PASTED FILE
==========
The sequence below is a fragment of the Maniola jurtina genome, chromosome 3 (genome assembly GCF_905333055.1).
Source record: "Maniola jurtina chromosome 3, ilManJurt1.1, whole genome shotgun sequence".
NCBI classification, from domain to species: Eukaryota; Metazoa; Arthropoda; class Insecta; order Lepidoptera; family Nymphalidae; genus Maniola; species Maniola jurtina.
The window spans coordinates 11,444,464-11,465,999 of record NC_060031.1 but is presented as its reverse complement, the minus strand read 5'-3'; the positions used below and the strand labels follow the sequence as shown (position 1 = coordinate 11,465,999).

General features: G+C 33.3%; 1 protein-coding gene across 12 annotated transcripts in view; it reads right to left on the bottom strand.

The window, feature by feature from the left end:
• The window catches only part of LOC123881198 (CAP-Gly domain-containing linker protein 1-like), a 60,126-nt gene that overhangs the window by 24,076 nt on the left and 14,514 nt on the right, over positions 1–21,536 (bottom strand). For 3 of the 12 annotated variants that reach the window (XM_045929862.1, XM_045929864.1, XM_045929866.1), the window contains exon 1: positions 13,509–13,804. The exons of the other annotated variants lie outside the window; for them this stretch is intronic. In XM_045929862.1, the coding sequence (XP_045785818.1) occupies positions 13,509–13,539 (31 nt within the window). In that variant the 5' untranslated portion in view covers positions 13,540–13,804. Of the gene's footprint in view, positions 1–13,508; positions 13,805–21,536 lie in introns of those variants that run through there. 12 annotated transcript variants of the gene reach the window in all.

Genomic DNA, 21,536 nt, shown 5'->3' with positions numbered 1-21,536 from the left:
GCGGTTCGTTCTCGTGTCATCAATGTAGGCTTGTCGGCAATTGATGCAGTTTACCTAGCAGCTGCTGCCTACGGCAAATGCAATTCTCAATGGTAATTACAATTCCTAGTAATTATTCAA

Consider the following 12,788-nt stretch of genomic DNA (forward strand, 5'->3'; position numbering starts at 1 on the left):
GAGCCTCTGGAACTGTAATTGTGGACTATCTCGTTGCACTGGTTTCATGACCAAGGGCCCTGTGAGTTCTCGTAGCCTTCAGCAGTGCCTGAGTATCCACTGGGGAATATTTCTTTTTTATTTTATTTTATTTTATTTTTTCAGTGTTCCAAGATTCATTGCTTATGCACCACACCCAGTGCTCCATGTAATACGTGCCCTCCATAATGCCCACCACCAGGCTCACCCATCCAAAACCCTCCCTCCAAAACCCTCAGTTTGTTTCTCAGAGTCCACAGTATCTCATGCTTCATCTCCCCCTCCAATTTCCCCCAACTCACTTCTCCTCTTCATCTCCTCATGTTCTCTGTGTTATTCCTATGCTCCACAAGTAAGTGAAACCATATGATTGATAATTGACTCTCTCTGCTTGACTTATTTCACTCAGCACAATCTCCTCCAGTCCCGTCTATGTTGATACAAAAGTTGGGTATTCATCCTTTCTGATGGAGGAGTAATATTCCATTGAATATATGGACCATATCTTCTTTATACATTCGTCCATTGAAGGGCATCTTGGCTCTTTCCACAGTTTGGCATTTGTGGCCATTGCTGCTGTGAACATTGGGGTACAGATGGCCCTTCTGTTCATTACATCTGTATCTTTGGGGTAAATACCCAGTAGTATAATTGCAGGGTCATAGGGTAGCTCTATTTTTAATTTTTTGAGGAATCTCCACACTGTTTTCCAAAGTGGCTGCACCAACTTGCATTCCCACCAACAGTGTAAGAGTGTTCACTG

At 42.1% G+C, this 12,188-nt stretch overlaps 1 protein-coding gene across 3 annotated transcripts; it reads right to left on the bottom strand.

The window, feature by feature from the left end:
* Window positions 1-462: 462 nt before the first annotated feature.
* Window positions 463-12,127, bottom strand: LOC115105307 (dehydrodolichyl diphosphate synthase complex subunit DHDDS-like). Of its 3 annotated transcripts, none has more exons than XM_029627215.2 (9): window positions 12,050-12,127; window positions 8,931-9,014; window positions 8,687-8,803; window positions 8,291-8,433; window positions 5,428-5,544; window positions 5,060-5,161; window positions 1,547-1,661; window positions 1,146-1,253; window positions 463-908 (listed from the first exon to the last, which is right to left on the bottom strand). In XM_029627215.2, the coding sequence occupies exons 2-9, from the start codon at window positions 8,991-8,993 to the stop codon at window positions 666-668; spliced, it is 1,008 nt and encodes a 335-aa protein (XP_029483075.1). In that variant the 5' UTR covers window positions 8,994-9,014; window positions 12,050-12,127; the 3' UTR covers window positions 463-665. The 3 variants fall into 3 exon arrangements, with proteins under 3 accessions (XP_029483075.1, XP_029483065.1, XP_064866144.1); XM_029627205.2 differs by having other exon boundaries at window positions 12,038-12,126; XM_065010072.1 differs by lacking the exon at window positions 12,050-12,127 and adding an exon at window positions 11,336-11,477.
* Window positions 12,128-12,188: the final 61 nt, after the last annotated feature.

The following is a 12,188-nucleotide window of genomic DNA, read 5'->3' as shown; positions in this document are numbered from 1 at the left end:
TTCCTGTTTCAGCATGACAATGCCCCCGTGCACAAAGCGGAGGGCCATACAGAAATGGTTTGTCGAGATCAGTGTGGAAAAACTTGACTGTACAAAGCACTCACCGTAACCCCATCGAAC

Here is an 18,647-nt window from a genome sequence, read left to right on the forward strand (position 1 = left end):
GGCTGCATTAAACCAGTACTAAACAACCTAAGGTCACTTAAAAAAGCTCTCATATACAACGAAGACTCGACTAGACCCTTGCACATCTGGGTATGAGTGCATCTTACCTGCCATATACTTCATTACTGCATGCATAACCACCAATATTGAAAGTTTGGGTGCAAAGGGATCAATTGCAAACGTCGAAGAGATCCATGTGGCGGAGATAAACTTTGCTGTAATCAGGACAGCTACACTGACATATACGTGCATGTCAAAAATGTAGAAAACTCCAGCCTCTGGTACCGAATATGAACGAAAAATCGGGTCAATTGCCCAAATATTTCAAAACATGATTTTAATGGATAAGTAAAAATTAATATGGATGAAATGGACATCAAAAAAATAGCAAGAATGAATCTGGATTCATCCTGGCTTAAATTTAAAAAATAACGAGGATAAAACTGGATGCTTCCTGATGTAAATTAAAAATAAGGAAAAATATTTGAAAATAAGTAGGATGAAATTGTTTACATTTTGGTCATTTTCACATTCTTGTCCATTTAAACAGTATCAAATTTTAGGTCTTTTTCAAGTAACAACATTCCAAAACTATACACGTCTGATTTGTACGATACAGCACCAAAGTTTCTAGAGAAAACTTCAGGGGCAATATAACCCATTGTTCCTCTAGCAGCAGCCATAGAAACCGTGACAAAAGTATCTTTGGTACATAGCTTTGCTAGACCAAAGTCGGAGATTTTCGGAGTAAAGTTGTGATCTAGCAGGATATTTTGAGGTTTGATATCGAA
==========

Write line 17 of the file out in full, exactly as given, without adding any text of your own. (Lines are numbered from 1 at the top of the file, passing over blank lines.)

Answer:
The following is a 12,188-nucleotide window of genomic DNA, read 5'->3' as shown; positions in this document are numbered from 1 at the left end: